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Bombing sequence initiated.
- FA-35 JSF
DA Portrait FA-35
HT Portrait FA-35

The FA-35 Joint Strike Fighter was a multirole fighter, in use by the Task Force Talon, designed for air superiority and laser-guided bombing runs.[2]

OverviewEdit

Damn! I've been painted!
- FA-35 JSF, being targeted

Though not as effective as the F-15 for air superiority, the FA-35 is still a potent warplane with its four GPS-guided bombs, which can also be upgraded to blackout bombs that disable enemy structures. However, its lack of stealth makes it vulnerable to enemy air defenses.

While originally the plane was armed with a limited number of anti-air missiles, in High Treason this was removed, and it will engage enemy aircraft one at a time if they stray into firing range. Its bomb ammunition is still limited, however.

The seaborne version of the aircraft, which is only available from the San Antonio class, can be differentiated by its paint job. The naval version performs virtually like a helicopter, in that it doesn't enter and exit the map like the regular airstrike version and can be controlled by the player. It will fly tight circles around a designated area, or land on its parent ship to rearm. The naval version has unlimited anti-air and anti-tank missiles, as well as a single Harpoon missile for engaging enemy ships. It is slightly cheaper than the regular plane.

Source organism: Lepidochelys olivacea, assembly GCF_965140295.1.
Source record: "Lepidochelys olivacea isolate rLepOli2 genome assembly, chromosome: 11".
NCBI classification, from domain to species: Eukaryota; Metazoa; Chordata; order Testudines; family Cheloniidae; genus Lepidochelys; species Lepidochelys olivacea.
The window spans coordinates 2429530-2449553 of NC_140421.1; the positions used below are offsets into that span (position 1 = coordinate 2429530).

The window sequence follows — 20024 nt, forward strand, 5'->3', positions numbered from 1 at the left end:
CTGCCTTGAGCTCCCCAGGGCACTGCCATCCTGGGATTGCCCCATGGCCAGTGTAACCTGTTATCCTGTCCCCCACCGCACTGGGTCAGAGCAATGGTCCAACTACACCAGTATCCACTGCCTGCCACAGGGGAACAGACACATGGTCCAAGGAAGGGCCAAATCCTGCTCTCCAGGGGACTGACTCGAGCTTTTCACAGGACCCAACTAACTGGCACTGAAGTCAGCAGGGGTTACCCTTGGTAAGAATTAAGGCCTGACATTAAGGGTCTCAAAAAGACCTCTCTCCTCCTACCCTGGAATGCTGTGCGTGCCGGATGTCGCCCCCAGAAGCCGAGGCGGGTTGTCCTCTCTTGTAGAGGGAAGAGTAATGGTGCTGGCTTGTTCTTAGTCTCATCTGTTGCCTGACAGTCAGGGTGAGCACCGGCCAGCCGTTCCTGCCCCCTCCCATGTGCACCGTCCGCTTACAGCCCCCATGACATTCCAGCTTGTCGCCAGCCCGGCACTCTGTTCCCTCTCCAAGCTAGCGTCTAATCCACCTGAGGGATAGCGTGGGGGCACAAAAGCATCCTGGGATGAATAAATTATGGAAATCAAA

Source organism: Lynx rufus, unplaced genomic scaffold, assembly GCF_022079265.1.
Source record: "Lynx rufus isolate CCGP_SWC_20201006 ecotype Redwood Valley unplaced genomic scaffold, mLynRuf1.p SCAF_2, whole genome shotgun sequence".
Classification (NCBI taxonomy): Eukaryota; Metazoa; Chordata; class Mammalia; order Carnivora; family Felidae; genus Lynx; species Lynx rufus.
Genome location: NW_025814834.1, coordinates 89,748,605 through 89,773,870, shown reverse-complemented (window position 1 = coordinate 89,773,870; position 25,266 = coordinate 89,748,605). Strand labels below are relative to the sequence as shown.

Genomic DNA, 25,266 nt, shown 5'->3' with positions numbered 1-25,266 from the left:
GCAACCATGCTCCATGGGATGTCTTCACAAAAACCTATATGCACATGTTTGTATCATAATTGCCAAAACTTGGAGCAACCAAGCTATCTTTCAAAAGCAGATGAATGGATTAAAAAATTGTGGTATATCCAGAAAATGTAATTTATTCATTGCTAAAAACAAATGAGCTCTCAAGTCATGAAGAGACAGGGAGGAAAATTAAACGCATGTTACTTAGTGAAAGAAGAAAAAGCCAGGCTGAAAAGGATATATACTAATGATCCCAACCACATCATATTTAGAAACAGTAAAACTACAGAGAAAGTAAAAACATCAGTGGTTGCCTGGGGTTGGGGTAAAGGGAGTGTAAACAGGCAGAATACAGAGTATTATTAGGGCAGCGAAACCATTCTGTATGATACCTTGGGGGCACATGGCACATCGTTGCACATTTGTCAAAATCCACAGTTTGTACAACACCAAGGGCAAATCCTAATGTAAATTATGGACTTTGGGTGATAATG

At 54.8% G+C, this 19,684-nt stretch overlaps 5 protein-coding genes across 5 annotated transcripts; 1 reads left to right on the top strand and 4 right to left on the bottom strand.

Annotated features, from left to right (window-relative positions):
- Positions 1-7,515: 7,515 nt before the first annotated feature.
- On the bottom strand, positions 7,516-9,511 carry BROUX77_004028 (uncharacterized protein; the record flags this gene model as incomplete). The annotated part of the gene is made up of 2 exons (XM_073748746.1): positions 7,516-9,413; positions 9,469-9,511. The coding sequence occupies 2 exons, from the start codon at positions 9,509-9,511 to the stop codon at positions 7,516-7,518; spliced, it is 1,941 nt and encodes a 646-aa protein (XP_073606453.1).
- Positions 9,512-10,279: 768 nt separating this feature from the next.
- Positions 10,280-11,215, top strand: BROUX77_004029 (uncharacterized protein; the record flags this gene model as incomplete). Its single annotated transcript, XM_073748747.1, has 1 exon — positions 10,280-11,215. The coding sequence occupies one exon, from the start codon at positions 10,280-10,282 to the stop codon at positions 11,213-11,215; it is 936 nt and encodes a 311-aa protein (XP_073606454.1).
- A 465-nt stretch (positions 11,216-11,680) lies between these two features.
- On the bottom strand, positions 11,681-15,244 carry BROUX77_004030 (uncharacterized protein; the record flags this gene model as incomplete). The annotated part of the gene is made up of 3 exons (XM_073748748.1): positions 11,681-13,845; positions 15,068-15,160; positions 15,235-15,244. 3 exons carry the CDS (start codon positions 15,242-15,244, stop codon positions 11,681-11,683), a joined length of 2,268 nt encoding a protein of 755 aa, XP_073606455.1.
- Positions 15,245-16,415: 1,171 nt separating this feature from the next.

UpgradeEdit

HT Portrait FA-35 BLU-144 BLU-144 Blackout bomb
Costs $3500. FA-35s fire two blackout bombs on enemy structures. Effective vs structures only; buildings will be disabled while blackout is in effect. High Treason only.[1]

GalleryEdit

TriviaEdit

  • At the time of Act of War's release, the real-life name of this aircraft had not yet been decided upon, and there was some expectation that its designation would be "F/A-35". This turned out not to be the case, as it would eventually be called the "F-35 Lightning II".

ReferencesEdit

  1. 1.0 1.1 Eugen Systems, Atari, Act of War: High Treason. March 24, 2006.
  2. Eugen Systems, Atari, Act of War: Direct Action. March 15, 2005.

See alsoEdit

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